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UBC Theses and Dissertations

Chemometrics and metabolomics of Cannabis sativa L. Mudge, Elizabeth Margaret

Abstract

Cannabis is a domesticated crop that has a long history of medical and recreational use. Strains have been selected through informal breeding programs with undisclosed parentage and criteria. The term ‘strain’ refers to minor morphological differences and grower branding rather than distinct stabilized varieties. Anecdotal evidence suggests that there are significant variations in pharmacological effects of different strains, for which the phytochemicals responsible are unknown. The overall objective of this research was to develop analytical methodologies and metabolomic tools to characterize the phytochemical diversity of Cannabis strains within the Canadian marketplace. The expected outcomes were to understand phytochemical relationships caused by domestication and the varying pharmacological effects of the strains. A method was optimized and validated for the quantitation of ten cannabinoids in Cannabis flowers. With nine test materials, the relative standard deviations ranged from 0.78 to 10.08 % with intermediate precision HorRat values of 0.3 to 2.0. In the thirty-three Canadian market samples, the two cannabinoids Δ9-tetrahydrocannabinolic acid and cannabidiolic acid contents ranged from 0.76 to 20.71% and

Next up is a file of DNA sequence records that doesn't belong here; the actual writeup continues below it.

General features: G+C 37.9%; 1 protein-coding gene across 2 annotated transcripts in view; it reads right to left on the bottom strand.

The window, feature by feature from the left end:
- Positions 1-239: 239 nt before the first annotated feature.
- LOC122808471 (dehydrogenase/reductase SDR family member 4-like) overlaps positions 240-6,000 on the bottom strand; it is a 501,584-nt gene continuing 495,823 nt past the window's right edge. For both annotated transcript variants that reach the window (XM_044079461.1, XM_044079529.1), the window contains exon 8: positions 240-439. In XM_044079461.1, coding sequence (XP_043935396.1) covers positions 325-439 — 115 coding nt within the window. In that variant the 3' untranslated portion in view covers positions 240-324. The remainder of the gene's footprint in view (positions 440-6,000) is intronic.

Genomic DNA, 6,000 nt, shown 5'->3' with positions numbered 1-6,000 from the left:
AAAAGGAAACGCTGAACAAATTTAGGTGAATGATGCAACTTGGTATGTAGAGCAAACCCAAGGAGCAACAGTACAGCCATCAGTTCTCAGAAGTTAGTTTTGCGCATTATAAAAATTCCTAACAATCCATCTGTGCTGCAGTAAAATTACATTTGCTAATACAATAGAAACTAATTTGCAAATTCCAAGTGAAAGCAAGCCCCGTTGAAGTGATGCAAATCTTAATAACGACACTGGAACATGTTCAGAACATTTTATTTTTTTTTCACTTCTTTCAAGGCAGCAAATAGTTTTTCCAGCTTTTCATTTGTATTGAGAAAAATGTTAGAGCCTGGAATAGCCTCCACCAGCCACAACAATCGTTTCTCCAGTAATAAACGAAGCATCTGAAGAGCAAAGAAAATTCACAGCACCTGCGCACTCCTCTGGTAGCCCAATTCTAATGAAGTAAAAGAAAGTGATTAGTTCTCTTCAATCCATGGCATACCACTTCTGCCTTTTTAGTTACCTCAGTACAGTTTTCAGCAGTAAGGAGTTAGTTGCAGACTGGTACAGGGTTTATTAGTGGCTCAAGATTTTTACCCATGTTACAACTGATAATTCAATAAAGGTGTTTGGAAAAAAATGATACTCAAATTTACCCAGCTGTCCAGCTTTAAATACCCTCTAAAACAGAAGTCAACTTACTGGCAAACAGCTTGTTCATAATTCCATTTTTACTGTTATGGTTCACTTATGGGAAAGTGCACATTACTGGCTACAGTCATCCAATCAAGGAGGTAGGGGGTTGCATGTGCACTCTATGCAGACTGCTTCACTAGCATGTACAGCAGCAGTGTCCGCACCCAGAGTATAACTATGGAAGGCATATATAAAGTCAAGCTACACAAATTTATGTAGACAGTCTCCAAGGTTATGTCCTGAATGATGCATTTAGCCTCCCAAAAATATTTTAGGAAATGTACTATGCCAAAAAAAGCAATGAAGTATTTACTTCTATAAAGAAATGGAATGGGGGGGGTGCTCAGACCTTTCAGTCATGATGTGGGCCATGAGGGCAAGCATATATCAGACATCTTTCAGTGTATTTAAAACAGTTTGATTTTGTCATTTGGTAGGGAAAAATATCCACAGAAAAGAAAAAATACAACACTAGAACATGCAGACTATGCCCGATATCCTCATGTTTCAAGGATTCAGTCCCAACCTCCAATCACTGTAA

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Attribution-NonCommercial-NoDerivatives 4.0 International

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